Colon cancer is the third most common cancer diagnosed among men and women in the United States annually. Cancer may begin as a noncancerous accumulation of cells called polyps inside the colon but over time these polyps can become malignant.
WHO IS AT RISK?
- Increase in age
- African American race
- Personal history of polyps or colorectal cancer
- Family history
- Eating a low fiber and high-fat diet
- Inactive lifestyle
- Hx of radiation therapy to the pelvis and abdomen
- SMOKING and heavy ALCOHOL intake
WHAT IS THE CONNECTION TO ARTHRITIS?
Inflammatory bowel disease such as Ulcerative Colitis (UC) and Crohn’s disease (CD) have rheumatic manifestations.
I see many patients who present with joint pain and inflammation associated with Inflammatory Bowel Disease which may cause symptoms of abdominal pain and cramping, bloody diarrhea and fever.
Arthritis associated with Inflammatory bowel disease is belongs to a group of arthritis called Spondyloarthropathies.
The risk for colon cancer is equal for UC and CD and the rate increases after having 8-10 years of colitis. These diseases cause chronic inflammation of the intestinal tract and can eventually lead to abnormal cells in the large intestine as well as joint inflammation causing enteropathic arthritis.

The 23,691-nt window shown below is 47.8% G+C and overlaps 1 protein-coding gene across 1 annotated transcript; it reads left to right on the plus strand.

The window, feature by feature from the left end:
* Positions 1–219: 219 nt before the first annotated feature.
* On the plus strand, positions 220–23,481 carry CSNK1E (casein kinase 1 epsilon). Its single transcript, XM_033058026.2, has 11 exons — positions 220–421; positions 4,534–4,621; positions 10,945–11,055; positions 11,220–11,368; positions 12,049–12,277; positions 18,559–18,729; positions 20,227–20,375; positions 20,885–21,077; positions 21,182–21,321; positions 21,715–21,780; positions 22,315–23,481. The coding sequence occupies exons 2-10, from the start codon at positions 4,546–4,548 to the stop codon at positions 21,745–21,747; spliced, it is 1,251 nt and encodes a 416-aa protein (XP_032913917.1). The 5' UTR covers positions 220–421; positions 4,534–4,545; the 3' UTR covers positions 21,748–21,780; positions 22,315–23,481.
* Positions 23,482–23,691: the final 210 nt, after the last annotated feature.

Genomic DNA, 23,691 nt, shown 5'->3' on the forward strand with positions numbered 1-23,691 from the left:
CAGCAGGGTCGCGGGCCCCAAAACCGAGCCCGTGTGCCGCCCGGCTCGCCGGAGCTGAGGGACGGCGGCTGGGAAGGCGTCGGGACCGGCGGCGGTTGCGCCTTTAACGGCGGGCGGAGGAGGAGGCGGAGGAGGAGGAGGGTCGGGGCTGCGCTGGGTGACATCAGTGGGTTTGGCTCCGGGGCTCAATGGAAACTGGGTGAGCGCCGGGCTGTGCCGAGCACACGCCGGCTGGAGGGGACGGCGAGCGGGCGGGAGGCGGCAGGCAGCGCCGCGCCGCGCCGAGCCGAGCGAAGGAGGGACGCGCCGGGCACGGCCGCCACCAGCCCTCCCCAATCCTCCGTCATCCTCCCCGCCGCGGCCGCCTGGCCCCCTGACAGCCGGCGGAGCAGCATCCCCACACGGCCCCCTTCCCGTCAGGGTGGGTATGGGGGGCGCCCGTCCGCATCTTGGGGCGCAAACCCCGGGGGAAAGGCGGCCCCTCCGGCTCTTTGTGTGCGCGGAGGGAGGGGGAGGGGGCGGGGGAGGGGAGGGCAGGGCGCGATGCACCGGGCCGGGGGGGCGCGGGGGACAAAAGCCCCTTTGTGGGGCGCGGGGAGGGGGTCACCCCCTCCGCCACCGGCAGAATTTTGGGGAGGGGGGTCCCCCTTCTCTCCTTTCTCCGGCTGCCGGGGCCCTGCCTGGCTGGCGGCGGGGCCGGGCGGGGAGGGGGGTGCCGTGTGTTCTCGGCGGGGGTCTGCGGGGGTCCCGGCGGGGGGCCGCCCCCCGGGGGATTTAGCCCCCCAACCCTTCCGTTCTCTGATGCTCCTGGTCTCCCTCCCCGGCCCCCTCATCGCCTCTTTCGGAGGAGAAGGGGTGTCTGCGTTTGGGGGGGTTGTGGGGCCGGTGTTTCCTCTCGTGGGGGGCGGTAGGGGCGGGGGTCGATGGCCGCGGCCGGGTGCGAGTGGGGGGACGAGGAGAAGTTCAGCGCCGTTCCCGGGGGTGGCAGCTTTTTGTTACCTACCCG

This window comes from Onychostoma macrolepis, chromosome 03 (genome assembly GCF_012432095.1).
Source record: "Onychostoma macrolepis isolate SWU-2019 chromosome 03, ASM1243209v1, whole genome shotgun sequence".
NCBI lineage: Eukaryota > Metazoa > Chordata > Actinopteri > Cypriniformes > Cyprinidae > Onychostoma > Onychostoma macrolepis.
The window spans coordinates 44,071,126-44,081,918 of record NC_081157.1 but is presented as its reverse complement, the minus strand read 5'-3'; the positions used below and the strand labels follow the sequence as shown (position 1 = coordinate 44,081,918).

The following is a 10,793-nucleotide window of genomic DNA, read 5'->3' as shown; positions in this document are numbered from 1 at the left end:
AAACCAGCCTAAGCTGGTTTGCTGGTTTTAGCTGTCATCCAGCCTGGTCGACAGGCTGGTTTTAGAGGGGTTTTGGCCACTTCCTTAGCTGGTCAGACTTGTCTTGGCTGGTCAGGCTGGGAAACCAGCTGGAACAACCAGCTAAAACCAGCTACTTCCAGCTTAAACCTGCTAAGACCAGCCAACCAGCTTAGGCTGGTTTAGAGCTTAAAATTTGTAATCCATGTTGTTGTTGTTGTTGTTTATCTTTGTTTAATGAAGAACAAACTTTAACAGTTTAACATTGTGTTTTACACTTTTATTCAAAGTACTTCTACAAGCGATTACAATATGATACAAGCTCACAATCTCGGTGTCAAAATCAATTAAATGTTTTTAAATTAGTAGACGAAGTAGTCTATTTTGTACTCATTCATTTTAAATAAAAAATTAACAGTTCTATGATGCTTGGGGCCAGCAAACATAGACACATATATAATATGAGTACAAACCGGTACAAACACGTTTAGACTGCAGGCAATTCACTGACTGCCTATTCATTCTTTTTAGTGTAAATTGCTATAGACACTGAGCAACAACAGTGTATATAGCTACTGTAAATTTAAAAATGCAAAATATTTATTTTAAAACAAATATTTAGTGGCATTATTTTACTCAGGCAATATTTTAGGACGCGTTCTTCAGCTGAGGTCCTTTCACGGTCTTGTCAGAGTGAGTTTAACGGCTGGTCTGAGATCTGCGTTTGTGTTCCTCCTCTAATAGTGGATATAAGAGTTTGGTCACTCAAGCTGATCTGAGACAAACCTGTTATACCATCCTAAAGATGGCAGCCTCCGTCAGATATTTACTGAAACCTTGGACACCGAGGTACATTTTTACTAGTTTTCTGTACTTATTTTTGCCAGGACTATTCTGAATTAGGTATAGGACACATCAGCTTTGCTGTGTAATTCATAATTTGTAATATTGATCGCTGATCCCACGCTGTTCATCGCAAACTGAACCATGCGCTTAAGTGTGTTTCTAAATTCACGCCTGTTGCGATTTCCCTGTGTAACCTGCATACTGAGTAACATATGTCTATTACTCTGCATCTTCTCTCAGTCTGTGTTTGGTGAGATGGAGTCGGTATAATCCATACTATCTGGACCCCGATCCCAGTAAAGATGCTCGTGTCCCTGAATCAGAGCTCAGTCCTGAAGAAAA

Here are some features of Enteropathic Arthritis:
- The male to female ratio is equal
- Arthritis can occur in the spine and bilateral sacroiliac joints
- There can be one or a few peripheral joints involved (oligoarticular arthritis)
- Uveitis or eye inflammation may occur rarely
- “Sausage digits” or dactylitis is uncommon unlike in psoriatic arthritis
- There may be skin findings (erythema nodosum and pyoderma gangrenosum) that is seen with IBD
- HLA B27 gene may be present
There is a connection between the gut and joint inflammation. This type of arthritis occurs in approximately 20% of individuals with IBD. Usually a few, large joints and can be involved such as the knee and the low spine and sacroiliac joints are often affected. Joint pain and swelling in the ankles, wrists, elbows can also be seen. It is asymmetric unlike rheumatoid arthritis that tends to affect the small joints like the hands and wrists and will occur on both sides equally.
It is important to treat your ulcerative colitis to reduce the chance of joint manifestations. Often the spine involvement may not improve much even with better control of IBD.
Treatment for IBD associated arthritis include:
- Nonsteroidal Anti-inflammatory drugs (Naproxen, Advil) – Be careful because colitis may worsen.
- Disease-Modifying agents (sulfasalazine, Azathioprine)
- Biologic injections
- Adalimumab (Humira)
- Certolizumab pegol (Cimzia)
- Golimumab (Simponi)
- Infliximab (Remicade)
In my arthritis patients with IBD, I make sure they are ALL seen by a gastroenterologist to assess their colon cancer risk and have early cancer screening with a colonoscopy.